One of the current hot topics regarding human social trends is the use of social media platforms to document our lives, especially in terms of photos. Why not just live in the moment? You can take experiences with you, but you can’t take photos! These are just a couple of the common mindsets out there. I’m not particularly sure where I fall on this spectrum. I love taking photos, and I do upload quite a few to social media. For me, it is a way to keep in touch with my family and friends and let them know what I am up to, and occasionally, it’s to brag about the 10 pounds of tomatoes I just picked from my garden. Either way, it is certainly a highly-debated topic.
I’ve been doing fieldwork for almost 10 years now, and I quickly learned after my first field season that having a camera, or at least your smartphone with you at all times is a must, and for many reasons. Of course, taking photos, specifically selfies in the field is key. Sarah told us this not so long ago, and about her many regrets regarding her lack of fieldwork photos, especially those with her in them! I, on the other hand, have the opposite problem. I have SO many fieldwork photos, I don’t even know what to do with them. But, even though there may be 10,000 photos, all of my photos have a purpose.
First of all, I take fieldwork photos so I can use them to explain what I actually did in the field. Photos are excellent tools for Powerpoint presentations, or to use in the methods sections of manuscripts. My Supervisor has always told me, “there is no better explanation than a photo” and he always encourages all new students to document their entire fieldwork experience with photos. Photos have helped me explain many things over the years. For example, I designed “micro-germination chambers for the field” and explained in nearly 1000 words of text just how these chambers were built, stored and used. But it was always met with confusion. In a recent talk, I simply showed a photo, and provided a very brief synopsis of that same device’s uses and it was much clearer.
Second, you get to document some of the interesting things that happen in the field. One of the best parts of doing fieldwork, is the other stuff that happens while you’re doing it. And often, that stuff is not related at all to your work. You might remember me talking about that in one of my favourite posts to date “The White house: from damp and dark to cold and warm” where I was be-friended by an exceptional group of gray rat snakes inhabiting our field storage building. Or the time the biggest, most beautiful praying mantis decided that my forearm was the ideal place to hang out for the afternoon. Or the time we found a random group of white turkey-like birds and a black duck wandering the roadsides…the list goes on.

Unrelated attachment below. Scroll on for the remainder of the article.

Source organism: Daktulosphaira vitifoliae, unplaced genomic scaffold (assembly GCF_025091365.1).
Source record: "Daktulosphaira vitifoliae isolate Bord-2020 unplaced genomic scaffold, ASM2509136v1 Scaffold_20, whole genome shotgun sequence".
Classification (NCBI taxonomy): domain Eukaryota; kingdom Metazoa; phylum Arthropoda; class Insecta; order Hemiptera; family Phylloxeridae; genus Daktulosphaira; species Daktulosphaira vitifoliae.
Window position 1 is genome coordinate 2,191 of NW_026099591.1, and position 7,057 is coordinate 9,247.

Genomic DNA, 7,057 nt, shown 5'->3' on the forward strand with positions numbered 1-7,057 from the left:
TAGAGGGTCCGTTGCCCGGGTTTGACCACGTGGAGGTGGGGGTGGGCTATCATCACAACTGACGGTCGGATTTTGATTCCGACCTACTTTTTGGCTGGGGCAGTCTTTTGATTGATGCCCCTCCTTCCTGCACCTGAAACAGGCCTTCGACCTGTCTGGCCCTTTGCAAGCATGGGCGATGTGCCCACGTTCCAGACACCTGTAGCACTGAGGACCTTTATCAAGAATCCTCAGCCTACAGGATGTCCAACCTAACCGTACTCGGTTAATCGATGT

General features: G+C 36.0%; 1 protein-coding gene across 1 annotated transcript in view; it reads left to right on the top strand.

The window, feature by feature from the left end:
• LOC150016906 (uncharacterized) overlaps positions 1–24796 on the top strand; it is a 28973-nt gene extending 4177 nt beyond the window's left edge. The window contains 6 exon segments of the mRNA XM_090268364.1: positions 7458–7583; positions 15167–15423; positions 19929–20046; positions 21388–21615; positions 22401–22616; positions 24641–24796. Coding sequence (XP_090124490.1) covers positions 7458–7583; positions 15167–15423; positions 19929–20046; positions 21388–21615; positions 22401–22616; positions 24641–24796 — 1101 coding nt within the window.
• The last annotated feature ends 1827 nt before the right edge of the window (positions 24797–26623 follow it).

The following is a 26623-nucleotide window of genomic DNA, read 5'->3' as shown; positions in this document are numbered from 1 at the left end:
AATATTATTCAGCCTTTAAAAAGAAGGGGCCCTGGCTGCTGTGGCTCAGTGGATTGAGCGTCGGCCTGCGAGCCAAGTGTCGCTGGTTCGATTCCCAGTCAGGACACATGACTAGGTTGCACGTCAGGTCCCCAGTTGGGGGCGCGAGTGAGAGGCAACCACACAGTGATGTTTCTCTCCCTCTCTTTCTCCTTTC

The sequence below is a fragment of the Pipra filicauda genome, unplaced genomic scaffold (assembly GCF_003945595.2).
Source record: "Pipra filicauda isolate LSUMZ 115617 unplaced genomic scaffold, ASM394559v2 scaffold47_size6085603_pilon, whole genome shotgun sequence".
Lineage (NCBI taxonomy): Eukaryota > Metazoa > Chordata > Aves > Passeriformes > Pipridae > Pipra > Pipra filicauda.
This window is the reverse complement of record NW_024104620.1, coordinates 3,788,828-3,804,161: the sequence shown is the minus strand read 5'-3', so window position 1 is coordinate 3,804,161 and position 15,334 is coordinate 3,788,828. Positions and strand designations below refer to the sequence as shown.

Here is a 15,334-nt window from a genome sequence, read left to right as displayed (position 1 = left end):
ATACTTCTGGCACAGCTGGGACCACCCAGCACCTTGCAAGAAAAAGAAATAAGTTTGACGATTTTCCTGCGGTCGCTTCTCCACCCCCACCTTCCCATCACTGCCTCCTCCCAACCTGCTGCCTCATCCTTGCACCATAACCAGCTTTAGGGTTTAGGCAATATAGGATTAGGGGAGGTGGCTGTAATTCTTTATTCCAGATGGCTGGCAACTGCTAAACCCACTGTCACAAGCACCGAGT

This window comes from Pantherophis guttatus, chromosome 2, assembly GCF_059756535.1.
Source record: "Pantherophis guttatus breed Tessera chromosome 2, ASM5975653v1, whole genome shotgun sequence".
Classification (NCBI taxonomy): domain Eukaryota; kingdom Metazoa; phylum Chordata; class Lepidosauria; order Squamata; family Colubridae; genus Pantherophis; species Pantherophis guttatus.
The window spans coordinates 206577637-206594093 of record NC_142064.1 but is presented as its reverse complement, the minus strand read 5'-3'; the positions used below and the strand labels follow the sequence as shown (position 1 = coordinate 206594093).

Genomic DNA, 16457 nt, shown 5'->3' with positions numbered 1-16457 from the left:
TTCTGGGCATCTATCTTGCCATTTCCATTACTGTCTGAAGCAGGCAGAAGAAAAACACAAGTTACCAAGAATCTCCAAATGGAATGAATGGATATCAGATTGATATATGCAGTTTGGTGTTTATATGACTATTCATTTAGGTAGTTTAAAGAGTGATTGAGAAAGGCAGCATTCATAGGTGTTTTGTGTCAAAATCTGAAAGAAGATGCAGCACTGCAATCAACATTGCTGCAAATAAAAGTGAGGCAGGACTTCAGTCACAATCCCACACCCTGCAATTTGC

Finally, and probably, most importantly, fieldwork photos are useful as an outreach tool. One of our goals at Dispatches from the field is to tell fieldwork stories that aren’t captured in manuscripts and to showcase the work we do, and why we do that work. The best way to tell our stories has been through photos. Our blog is littered with beautiful photos from posters all around the world and while our stories are certainly amazing, photos have been a big draw for new readers and followers. At outreach events we have posters and slideshows that are almost exclusively photos, and we have always been met with wonderful feedback. It helps me answer the common questions I get asked like: what is an old-field anyways? Or, when you say you measured maximum potential body size, just how big are we talking??
Our experiences, and the stories that have culminated in Dispatches from the field highlight the places, the species, and the problems that we as field scientists, care so deeply about. Showing pictures to accompany those stories, we hope at least, has helped others realize why they should care about them too.